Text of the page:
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  1. 17 Sep '11 03:14 / 1 edit
    I posted this position in another thread.

    That thread is in severe danger of getting pulled and all the posters
    (including me) getting a 7 day ban. Thought I'd pull this bit out.
    Too much work went into it. (and if I get a 7 day ban - this is next week's blog.)


    It's Kasimdzhanov -v- Anand, Linares 2005. Black to play.


    I spun the board (forgot to mirror it) Datafly twigged it was a reverse.
    I did it just in case anyone recognised the position and dug it out of a DB.
    (the paranoia in that other thread was contagious.)

    Black to play, what's the plan? what is the next move.

    Without a shadow of doubt I would have played 18...Rad8 because if
    19.Qxa7 then 19..Bc5 traps the Queen. It's a two move trap. 🙂


    Back here.


    Some considered the minority Q-side attack with Black.

    When I first started playing and really studying the game I use to think
    these writers looked at who won and then wrote accordingly.

    One day Capablanca wins because he has a minority attack.
    Next day he wins because he has the Queenside majority.
    I wish they would make their minds up.

    Is 2 v3 on the queenside a plus or a minus?
    (I'm still convinced it all depends who won and who is doing the writing.)

    However I can put my hand on my heart and honestly swear I have never
    played a minority attack in my life.

    If I'm throwing two pawns at three pawns then that is because there
    is a King hiding behind those three pawns. Nothing more.


    Anand played 18.f5!

    It's all about the kingside majority and White's lack of development.
    That Knight on g3 is a pawn storm target f5-f4-f3

    So 18....f5 is the move.
    Get the ball rolling before White gets fully developed.

    The big clue was me posting it. Do you think I would post a position that
    did not contain a cheapo and a king-side attack. 🙂

    Here is the full game and how it went. Watch how from move 18 Anand restricts
    tactically the development of the c1 Bishop (which in turn restricts the a1 Rook).

    I'll use as a reference Neil McDonald's notes on the game from his book.
    The Art of Planning in Chess.

    It is the thinking man's Logical Chess. He skips past the opening - reaches
    the point where the plan/strategic idea was germinated and then gives a
    note after practically EVERY MOVE.

    A nice intro containing a quote from Lasker which I will shorten.

    We can look at and marvel at master paintings but it will not make us master painters.
    We can listen to music but it will not turn us into musicians.
    Chess differs.
    We can look at the games of the master players and in doing so it will
    help make us better chess players.

    I'm enjoying the few games I have played over. Especially this one.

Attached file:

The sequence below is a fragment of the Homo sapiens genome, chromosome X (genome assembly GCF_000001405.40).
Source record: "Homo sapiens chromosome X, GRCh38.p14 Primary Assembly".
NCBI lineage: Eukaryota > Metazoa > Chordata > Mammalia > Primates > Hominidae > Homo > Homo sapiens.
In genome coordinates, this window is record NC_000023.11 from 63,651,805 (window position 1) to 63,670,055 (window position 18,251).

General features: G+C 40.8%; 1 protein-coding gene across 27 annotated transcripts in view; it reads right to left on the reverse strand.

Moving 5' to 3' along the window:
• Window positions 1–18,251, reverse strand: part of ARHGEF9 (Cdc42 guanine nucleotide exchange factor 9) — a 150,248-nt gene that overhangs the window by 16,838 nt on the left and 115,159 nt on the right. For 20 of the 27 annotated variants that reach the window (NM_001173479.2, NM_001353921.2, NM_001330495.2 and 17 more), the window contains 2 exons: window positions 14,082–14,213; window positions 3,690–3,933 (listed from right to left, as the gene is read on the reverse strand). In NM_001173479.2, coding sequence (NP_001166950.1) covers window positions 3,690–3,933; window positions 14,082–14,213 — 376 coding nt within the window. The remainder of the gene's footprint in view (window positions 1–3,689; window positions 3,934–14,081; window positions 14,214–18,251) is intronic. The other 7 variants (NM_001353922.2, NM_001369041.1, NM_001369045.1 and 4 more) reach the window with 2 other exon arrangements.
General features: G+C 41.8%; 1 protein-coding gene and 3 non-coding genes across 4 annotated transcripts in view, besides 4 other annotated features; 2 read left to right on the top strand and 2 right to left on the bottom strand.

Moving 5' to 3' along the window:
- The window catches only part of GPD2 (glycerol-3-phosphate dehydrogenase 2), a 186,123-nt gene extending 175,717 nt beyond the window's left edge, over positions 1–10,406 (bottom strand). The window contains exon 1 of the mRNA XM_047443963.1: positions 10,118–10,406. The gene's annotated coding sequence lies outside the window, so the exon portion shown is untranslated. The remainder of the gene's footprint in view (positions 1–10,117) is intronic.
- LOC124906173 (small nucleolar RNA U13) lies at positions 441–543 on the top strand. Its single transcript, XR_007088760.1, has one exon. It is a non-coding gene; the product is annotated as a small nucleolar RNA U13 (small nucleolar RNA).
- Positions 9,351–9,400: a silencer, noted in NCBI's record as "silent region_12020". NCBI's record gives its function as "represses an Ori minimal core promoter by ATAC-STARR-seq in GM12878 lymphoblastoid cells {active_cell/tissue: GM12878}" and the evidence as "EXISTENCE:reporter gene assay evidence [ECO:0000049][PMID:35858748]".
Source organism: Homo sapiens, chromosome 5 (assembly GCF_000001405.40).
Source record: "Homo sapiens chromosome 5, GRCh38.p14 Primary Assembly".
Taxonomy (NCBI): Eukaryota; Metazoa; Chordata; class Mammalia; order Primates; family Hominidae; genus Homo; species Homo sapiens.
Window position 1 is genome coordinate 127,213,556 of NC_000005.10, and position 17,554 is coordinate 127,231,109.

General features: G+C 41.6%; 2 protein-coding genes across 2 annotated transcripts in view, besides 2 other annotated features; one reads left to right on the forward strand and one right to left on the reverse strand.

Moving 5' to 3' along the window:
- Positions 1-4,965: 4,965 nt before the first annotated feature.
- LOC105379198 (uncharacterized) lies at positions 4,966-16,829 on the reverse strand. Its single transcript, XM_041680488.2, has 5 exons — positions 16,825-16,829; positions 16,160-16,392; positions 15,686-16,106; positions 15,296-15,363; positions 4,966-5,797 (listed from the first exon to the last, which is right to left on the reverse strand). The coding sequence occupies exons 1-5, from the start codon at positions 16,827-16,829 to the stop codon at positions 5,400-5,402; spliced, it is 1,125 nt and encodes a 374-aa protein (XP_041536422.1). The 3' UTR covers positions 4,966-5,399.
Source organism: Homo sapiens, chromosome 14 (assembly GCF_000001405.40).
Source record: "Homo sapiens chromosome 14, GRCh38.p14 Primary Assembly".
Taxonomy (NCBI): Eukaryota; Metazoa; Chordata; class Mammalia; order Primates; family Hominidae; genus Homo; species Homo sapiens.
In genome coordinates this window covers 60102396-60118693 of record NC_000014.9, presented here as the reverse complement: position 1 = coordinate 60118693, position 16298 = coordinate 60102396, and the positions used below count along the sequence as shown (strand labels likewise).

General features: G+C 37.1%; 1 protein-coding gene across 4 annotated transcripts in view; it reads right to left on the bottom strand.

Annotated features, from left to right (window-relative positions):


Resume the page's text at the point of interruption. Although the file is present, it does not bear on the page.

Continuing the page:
I'd like to think I could have put together at least 50% of the moves after
    the posted position but possibly not for the same reasons as Anand.

    There are a few of course that would have passed me by
    22....b5, 27...Be6 and 31...e3 And these were critcial.

    Also I don't think I would have been to keen to swap the pieces,
    especially the Knights, as Anand does.
    I'm very dogmatic. The defender goes for swaps, the attacker keeps
    his deveoped bits on the board.

    Again. Watch how Anand keeps that Bishop on c1 on c1 for the whole game
    and remember White is a world class player.

  2. 17 Sep '11 07:55
    Thanks for reminding me that I have that book somewhere. Weekend reading sorted!
  3. 17 Sep '11 08:30 / 1 edit
    wow! f5 was da move, awesome position GP, awesome reasoning. Even though i got it
    wrong its still very instructive. Thanks for that. I wonder if other strong players would
    have played f5 as well?
  4. 17 Sep '11 10:10
    I posted this in another thread (these multiple threads are getting confusing!) using your reversed board from yet another thread. Now that it has been pointed out, f5 does seem like a great move (or c3 in the reversed board below). Here were my thoughts beforehand:



    If I was black I would be looking at Nb6a4, then Bd4xa4 in response to Bb3xa4. White has still a fair amount of defence possibilities but I like the two bishops on the diagonals pointing towards the king side with the queen having a bit of freedom to move around.
    If I was white I would want to stop that, so would think about playing Bd2c3 and stopping the forced knight-bishop swap that would be coming from black...
  5. 17 Sep '11 13:02
    Hi Robbie.

    See what I mean about 'White to play and find the plan' positions and
    'White to play and win' type puzzles.

    Even in the posted Anand game there are some if's and but's.
    Some lines would shoot off into a plus endgame, others a clockwork mate,
    others just a very very good postion.

    If the author misses one plausible move (very unlikely in a tactcial postion
    these days with a box on hand.) but with space limitations in all books then
    some moves would have to left out.

    The solver is wandering about trying to see what is wrong with his idea.
    (quite possibly and very likely nothing.)
  6. 17 Sep '11 16:32 / 2 edits
    Originally posted by greenpawn34